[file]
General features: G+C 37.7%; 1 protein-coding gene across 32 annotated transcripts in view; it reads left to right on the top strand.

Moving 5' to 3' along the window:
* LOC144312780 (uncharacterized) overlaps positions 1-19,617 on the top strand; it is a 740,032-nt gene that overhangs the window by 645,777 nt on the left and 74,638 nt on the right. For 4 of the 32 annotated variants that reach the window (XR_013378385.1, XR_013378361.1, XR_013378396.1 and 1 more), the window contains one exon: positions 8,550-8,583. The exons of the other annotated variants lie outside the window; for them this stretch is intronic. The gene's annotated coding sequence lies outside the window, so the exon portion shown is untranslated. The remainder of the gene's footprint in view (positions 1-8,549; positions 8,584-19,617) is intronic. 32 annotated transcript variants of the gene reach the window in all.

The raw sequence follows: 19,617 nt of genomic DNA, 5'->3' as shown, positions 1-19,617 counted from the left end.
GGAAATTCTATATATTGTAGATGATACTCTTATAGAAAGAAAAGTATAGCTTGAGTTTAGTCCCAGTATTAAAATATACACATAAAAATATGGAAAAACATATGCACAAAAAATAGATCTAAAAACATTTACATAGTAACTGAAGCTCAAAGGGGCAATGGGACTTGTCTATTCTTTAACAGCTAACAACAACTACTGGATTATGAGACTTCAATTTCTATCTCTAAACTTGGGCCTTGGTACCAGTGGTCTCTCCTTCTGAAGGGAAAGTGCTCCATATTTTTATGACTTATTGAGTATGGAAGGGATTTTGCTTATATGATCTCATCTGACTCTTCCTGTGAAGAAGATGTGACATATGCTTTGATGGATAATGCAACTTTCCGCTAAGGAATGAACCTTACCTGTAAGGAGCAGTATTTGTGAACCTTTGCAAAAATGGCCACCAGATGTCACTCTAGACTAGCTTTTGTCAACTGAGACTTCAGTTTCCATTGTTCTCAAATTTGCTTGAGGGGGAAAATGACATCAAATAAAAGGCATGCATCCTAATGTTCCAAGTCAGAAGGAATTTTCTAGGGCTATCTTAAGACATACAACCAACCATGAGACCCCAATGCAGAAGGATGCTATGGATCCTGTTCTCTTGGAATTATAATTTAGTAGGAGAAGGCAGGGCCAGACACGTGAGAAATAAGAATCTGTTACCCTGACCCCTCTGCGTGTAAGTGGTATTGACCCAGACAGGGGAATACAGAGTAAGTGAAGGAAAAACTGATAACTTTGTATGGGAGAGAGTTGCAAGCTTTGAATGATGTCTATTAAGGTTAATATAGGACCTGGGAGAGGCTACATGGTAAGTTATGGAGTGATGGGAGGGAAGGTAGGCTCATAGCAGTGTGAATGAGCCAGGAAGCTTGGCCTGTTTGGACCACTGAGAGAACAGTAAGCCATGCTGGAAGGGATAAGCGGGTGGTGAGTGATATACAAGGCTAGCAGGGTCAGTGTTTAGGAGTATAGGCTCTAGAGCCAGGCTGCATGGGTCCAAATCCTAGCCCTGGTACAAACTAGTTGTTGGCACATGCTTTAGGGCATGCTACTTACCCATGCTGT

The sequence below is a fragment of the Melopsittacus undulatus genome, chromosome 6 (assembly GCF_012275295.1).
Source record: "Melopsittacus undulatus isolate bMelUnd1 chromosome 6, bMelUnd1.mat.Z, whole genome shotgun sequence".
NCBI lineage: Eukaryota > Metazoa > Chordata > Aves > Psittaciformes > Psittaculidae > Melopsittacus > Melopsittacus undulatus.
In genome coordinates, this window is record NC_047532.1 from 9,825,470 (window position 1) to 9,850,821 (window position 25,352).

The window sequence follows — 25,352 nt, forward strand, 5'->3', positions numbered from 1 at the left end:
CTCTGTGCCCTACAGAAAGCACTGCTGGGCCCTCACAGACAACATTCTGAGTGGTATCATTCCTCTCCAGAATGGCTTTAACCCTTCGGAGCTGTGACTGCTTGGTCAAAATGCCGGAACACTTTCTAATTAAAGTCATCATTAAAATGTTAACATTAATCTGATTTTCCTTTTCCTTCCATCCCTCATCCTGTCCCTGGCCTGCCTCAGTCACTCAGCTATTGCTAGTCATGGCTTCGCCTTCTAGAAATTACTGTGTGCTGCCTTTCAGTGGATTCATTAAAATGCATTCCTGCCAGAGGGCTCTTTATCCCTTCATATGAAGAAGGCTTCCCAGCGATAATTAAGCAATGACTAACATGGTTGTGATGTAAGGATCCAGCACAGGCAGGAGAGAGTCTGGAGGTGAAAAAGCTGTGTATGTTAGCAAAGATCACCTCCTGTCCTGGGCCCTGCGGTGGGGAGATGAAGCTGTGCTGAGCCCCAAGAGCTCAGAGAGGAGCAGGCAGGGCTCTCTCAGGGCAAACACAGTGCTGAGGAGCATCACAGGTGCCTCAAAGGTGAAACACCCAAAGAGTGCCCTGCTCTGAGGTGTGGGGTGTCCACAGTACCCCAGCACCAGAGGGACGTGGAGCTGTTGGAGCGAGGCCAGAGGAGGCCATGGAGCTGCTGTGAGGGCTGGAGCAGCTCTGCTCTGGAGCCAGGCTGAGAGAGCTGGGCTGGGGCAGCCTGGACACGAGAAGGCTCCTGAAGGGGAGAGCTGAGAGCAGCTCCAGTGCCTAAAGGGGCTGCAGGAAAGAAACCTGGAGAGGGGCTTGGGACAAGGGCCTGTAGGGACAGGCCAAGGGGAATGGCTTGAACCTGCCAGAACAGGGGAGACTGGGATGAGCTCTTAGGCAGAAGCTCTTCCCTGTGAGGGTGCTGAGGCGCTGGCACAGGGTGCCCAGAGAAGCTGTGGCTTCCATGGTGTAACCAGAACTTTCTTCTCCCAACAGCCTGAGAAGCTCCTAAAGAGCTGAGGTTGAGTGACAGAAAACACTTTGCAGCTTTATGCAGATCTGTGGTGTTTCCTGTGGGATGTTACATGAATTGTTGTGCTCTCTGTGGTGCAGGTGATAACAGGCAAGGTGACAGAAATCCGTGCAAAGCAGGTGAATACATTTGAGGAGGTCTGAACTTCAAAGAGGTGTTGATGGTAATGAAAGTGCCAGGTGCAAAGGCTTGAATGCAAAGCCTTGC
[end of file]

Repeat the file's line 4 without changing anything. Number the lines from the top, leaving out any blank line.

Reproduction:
The raw sequence follows: 19,617 nt of genomic DNA, 5'->3' as shown, positions 1-19,617 counted from the left end.